Date:18 November 2015
To the untrained eye, the semi-precious stone pictured above looks like agate. Called Fordite, Detroit or Motor Agate, this enamel material isn’t a semi-precious stone and it doesn’t come from the ground.
Fordite is a by-product of paint build-up from hand spray-painting at automotive plants. The website Fordite.com explains that the build-up would occur over years. As workers sprayed body panels and sent them into ovens to cure the paint, the run-off on the tracks conveying panels for spraying would also bake. Repeated build-up and baking of the enamel paint hardened the material, making it strong enough to cut and polish.
The founder of Fordite.com, Cindy Dempsey, was given pieces of the enamel material by a family friend when she was young. She fell in love with its uniqueness.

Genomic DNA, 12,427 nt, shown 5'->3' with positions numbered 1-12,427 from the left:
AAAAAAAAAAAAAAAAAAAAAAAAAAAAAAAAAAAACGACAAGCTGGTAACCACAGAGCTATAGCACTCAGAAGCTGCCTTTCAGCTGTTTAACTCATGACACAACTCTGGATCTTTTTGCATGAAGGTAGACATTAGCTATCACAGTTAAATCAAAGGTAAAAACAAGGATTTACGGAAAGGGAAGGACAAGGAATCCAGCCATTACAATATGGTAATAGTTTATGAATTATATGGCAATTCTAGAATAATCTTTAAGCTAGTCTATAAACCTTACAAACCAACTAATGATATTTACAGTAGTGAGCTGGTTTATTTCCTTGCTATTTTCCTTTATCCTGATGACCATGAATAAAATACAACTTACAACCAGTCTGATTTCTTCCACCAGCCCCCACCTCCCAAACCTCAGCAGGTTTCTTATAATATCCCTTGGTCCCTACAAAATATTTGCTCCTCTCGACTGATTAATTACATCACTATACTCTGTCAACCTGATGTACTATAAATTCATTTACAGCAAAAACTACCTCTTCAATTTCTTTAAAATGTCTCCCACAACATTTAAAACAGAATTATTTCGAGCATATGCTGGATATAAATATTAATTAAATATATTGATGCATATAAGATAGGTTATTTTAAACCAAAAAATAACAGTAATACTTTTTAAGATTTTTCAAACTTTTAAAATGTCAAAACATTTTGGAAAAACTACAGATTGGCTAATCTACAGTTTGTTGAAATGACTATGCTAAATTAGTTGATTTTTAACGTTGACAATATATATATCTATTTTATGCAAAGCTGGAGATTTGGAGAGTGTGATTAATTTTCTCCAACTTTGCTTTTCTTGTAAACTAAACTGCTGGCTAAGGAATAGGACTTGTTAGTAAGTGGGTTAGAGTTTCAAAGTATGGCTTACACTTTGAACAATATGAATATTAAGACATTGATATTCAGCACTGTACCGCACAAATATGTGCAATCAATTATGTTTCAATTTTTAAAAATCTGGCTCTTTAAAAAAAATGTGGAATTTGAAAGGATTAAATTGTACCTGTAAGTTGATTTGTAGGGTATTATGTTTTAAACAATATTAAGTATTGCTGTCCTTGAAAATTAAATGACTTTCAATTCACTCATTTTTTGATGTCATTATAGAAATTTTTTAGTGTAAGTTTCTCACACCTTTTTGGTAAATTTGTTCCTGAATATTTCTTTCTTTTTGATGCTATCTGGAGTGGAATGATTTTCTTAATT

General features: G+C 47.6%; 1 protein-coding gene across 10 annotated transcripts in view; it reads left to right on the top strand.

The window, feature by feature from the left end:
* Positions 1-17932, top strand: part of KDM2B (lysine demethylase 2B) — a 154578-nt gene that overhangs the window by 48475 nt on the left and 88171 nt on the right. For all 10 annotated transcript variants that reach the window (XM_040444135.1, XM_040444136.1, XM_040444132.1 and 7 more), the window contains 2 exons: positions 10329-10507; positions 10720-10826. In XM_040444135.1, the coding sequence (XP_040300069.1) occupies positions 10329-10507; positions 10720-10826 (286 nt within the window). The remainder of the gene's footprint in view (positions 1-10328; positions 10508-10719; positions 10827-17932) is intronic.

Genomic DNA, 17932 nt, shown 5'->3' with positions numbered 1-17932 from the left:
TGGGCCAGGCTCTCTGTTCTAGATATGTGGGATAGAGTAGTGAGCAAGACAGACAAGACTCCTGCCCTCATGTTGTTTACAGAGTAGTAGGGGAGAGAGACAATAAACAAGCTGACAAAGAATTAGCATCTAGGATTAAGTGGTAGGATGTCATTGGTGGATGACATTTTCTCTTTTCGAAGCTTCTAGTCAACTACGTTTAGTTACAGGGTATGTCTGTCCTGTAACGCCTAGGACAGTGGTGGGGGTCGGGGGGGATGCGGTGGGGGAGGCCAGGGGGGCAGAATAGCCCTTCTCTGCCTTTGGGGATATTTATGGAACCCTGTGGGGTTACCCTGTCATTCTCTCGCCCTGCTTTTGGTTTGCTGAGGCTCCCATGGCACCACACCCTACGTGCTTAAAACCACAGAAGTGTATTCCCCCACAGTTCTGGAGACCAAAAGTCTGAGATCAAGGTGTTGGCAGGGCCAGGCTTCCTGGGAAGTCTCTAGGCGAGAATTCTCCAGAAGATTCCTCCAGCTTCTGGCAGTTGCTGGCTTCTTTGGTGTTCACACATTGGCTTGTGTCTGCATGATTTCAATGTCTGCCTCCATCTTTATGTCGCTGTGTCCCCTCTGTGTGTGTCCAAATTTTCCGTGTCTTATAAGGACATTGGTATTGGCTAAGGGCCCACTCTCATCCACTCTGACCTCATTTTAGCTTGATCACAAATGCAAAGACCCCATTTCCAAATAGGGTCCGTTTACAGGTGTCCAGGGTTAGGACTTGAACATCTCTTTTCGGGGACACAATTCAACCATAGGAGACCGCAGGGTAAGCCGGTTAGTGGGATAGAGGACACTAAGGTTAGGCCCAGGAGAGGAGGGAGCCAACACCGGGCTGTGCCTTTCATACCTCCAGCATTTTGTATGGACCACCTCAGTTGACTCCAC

“I had developed a love and fascination for mineralogy and had begun really learning more about the subject while I was in school. The thought that these beautiful chunks of ‘paintrock’ came from an auto factory, and not from the earth, opened a whole new line of thought for me and my art. These chunks didn’t look like much, but when you cut through them, they sure looked organic, with those familiar stripes and concentric rings, just like real agate.”
Cindy, along with many other crafters, now makes jewellery using Fordite.
Image credit: worldofminerals.blogfa.com